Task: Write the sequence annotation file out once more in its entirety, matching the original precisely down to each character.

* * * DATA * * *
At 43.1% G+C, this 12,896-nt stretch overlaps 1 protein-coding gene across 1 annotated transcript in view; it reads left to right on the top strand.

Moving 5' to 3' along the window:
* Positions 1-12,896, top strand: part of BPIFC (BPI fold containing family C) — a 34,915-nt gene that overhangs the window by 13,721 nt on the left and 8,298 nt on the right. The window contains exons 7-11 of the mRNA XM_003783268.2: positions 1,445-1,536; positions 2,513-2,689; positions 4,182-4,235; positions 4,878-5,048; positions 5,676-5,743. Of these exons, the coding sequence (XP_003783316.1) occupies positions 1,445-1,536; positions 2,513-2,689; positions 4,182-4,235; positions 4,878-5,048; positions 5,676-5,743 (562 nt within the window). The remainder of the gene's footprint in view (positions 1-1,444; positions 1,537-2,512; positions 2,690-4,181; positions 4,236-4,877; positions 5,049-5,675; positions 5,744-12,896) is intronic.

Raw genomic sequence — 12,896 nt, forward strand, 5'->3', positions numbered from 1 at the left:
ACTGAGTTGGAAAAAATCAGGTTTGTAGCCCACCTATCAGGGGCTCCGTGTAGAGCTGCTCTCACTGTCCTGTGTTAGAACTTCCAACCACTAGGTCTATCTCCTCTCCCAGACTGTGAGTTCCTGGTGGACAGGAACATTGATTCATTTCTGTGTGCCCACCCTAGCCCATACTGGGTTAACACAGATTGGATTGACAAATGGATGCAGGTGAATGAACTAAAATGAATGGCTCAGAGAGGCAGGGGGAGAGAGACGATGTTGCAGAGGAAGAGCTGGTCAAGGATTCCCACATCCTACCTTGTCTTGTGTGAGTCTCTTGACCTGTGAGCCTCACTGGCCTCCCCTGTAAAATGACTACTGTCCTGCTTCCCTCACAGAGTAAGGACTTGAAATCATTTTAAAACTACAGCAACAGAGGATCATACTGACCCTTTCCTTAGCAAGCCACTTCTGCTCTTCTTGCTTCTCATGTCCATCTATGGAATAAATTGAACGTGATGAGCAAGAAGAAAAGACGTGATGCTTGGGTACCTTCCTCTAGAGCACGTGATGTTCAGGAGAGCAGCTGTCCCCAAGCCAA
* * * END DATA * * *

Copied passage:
At 43.1% G+C, this 12,896-nt stretch overlaps 1 protein-coding gene across 1 annotated transcript in view; it reads left to right on the top strand.

Moving 5' to 3' along the window:
* Positions 1-12,896, top strand: part of BPIFC (BPI fold containing family C) — a 34,915-nt gene that overhangs the window by 13,721 nt on the left and 8,298 nt on the right. The window contains exons 7-11 of the mRNA XM_003783268.2: positions 1,445-1,536; positions 2,513-2,689; positions 4,182-4,235; positions 4,878-5,048; positions 5,676-5,743. Of these exons, the coding sequence (XP_003783316.1) occupies positions 1,445-1,536; positions 2,513-2,689; positions 4,182-4,235; positions 4,878-5,048; positions 5,676-5,743 (562 nt within the window). The remainder of the gene's footprint in view (positions 1-1,444; positions 1,537-2,512; positions 2,690-4,181; positions 4,236-4,877; positions 5,049-5,675; positions 5,744-12,896) is intronic.

Raw genomic sequence — 12,896 nt, forward strand, 5'->3', positions numbered from 1 at the left:
ACTGAGTTGGAAAAAATCAGGTTTGTAGCCCACCTATCAGGGGCTCCGTGTAGAGCTGCTCTCACTGTCCTGTGTTAGAACTTCCAACCACTAGGTCTATCTCCTCTCCCAGACTGTGAGTTCCTGGTGGACAGGAACATTGATTCATTTCTGTGTGCCCACCCTAGCCCATACTGGGTTAACACAGATTGGATTGACAAATGGATGCAGGTGAATGAACTAAAATGAATGGCTCAGAGAGGCAGGGGGAGAGAGACGATGTTGCAGAGGAAGAGCTGGTCAAGGATTCCCACATCCTACCTTGTCTTGTGTGAGTCTCTTGACCTGTGAGCCTCACTGGCCTCCCCTGTAAAATGACTACTGTCCTGCTTCCCTCACAGAGTAAGGACTTGAAATCATTTTAAAACTACAGCAACAGAGGATCATACTGACCCTTTCCTTAGCAAGCCACTTCTGCTCTTCTTGCTTCTCATGTCCATCTATGGAATAAATTGAACGTGATGAGCAAGAAGAAAAGACGTGATGCTTGGGTACCTTCCTCTAGAGCACGTGATGTTCAGGAGAGCAGCTGTCCCCAAGCCAA